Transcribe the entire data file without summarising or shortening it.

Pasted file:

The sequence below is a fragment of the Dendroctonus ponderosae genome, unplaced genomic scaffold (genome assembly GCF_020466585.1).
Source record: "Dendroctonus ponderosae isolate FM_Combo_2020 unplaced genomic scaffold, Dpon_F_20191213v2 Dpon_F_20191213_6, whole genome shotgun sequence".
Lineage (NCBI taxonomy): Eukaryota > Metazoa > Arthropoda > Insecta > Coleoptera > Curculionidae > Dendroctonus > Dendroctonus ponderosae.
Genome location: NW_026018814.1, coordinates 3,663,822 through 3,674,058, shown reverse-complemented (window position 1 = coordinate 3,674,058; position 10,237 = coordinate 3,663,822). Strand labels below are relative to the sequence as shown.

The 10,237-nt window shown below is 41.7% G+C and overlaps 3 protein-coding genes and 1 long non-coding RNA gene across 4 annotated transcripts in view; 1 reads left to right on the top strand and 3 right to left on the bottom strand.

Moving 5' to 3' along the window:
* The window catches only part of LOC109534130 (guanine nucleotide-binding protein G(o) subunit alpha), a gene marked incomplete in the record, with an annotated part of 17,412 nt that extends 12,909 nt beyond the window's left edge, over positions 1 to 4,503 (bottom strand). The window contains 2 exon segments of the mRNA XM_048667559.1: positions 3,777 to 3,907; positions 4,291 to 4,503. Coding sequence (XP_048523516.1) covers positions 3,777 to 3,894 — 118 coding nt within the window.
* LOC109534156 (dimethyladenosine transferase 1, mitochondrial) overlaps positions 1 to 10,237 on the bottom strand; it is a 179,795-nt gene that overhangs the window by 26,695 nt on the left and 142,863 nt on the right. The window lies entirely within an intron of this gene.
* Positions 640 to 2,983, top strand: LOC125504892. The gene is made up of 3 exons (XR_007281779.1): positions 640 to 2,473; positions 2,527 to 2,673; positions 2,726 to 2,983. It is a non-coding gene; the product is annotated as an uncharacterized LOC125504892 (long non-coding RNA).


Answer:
The sequence below is a fragment of the Dendroctonus ponderosae genome, unplaced genomic scaffold (genome assembly GCF_020466585.1).
Source record: "Dendroctonus ponderosae isolate FM_Combo_2020 unplaced genomic scaffold, Dpon_F_20191213v2 Dpon_F_20191213_6, whole genome shotgun sequence".
Lineage (NCBI taxonomy): Eukaryota > Metazoa > Arthropoda > Insecta > Coleoptera > Curculionidae > Dendroctonus > Dendroctonus ponderosae.
Genome location: NW_026018814.1, coordinates 3,663,822 through 3,674,058, shown reverse-complemented (window position 1 = coordinate 3,674,058; position 10,237 = coordinate 3,663,822). Strand labels below are relative to the sequence as shown.

The 10,237-nt window shown below is 41.7% G+C and overlaps 3 protein-coding genes and 1 long non-coding RNA gene across 4 annotated transcripts in view; 1 reads left to right on the top strand and 3 right to left on the bottom strand.

Moving 5' to 3' along the window:
* The window catches only part of LOC109534130 (guanine nucleotide-binding protein G(o) subunit alpha), a gene marked incomplete in the record, with an annotated part of 17,412 nt that extends 12,909 nt beyond the window's left edge, over positions 1 to 4,503 (bottom strand). The window contains 2 exon segments of the mRNA XM_048667559.1: positions 3,777 to 3,907; positions 4,291 to 4,503. Coding sequence (XP_048523516.1) covers positions 3,777 to 3,894 — 118 coding nt within the window.
* LOC109534156 (dimethyladenosine transferase 1, mitochondrial) overlaps positions 1 to 10,237 on the bottom strand; it is a 179,795-nt gene that overhangs the window by 26,695 nt on the left and 142,863 nt on the right. The window lies entirely within an intron of this gene.
* Positions 640 to 2,983, top strand: LOC125504892. The gene is made up of 3 exons (XR_007281779.1): positions 640 to 2,473; positions 2,527 to 2,673; positions 2,726 to 2,983. It is a non-coding gene; the product is annotated as an uncharacterized LOC125504892 (long non-coding RNA).